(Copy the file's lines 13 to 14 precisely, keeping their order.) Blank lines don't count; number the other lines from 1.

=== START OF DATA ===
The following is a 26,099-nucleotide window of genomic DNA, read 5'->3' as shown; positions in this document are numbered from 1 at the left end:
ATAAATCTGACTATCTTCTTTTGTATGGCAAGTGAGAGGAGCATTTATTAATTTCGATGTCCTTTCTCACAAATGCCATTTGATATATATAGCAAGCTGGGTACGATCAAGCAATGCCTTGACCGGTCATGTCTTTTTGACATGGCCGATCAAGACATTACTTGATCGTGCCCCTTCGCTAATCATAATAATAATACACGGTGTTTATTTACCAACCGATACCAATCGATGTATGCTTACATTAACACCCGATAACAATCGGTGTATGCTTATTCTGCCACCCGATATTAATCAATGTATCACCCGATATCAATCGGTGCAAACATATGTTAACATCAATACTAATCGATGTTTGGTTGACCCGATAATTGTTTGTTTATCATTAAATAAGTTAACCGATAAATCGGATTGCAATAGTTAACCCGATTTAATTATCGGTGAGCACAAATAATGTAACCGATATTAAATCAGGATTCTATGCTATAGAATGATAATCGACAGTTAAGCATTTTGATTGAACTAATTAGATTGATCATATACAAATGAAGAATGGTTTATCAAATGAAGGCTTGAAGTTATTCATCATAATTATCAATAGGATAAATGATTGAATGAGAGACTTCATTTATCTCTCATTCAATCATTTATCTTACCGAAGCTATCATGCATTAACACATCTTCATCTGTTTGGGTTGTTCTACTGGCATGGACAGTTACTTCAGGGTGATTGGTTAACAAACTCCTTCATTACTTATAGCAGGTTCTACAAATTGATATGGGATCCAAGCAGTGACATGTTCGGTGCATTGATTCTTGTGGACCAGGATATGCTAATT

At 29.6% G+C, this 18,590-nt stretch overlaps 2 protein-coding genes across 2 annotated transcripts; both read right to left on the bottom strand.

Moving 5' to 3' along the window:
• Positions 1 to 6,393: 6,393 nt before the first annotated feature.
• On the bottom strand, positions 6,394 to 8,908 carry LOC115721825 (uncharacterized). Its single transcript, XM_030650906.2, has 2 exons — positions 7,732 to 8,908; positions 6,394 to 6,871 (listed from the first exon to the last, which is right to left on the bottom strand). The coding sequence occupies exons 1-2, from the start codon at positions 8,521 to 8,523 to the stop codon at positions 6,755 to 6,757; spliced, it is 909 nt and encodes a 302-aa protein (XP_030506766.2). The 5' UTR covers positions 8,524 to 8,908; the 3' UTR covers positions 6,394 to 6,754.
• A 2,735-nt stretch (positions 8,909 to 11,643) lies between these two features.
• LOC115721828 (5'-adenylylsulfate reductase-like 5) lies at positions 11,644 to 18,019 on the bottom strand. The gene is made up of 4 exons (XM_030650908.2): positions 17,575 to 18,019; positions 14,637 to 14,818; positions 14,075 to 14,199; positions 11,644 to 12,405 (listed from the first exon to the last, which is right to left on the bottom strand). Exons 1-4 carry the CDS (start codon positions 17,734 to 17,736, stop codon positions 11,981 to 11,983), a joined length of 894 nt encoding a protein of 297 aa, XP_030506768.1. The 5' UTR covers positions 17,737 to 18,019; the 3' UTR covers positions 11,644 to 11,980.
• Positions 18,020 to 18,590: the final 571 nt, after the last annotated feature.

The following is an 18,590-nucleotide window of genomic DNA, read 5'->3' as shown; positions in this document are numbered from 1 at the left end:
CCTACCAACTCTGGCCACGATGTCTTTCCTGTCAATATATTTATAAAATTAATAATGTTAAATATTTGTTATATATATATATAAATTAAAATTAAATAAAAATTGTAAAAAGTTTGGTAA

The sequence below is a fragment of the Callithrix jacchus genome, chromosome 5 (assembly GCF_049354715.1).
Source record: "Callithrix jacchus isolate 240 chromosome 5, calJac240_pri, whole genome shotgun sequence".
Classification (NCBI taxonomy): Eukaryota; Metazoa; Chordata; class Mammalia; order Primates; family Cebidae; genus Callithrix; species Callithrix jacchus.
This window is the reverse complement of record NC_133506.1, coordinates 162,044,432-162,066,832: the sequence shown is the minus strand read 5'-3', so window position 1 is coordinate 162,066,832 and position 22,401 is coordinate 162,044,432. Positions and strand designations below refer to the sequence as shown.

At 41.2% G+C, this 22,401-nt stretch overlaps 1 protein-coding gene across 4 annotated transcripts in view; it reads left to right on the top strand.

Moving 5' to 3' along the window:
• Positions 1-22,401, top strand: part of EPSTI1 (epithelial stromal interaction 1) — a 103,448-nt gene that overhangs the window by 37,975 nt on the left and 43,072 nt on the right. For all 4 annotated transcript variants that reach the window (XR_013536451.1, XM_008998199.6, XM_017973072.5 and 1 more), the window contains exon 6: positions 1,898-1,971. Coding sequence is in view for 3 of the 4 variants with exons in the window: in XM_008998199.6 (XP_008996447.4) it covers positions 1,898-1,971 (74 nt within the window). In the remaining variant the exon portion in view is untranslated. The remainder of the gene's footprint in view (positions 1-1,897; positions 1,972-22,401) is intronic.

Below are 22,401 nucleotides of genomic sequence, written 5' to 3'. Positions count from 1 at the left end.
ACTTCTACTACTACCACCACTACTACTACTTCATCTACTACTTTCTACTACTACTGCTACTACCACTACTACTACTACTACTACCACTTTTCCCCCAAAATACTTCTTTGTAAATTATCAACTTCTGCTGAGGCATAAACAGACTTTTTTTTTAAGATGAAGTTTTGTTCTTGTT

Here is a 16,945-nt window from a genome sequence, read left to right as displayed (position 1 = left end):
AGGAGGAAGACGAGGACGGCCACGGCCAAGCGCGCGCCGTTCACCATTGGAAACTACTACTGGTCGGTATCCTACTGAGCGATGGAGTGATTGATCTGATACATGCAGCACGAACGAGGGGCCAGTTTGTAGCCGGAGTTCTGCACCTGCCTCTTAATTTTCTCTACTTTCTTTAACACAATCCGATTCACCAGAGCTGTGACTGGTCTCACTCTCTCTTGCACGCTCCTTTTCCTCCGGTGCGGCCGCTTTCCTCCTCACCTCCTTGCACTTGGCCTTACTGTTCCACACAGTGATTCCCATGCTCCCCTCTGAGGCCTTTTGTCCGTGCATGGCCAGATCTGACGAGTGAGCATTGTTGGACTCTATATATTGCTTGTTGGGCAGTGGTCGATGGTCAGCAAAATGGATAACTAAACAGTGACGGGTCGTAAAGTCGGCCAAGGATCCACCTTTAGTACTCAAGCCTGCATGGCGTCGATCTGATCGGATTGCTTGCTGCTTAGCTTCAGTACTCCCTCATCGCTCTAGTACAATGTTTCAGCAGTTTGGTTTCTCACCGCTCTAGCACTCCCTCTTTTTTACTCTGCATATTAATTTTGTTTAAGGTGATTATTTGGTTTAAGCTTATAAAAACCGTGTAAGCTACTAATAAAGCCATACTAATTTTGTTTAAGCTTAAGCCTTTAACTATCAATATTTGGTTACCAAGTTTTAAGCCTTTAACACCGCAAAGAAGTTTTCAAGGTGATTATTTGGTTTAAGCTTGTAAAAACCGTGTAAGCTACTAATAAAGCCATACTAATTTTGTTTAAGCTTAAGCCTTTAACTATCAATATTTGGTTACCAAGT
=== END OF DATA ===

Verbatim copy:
Source record: "Callithrix jacchus isolate 240 chromosome 5, calJac240_pri, whole genome shotgun sequence".
Classification (NCBI taxonomy): Eukaryota; Metazoa; Chordata; class Mammalia; order Primates; family Cebidae; genus Callithrix; species Callithrix jacchus.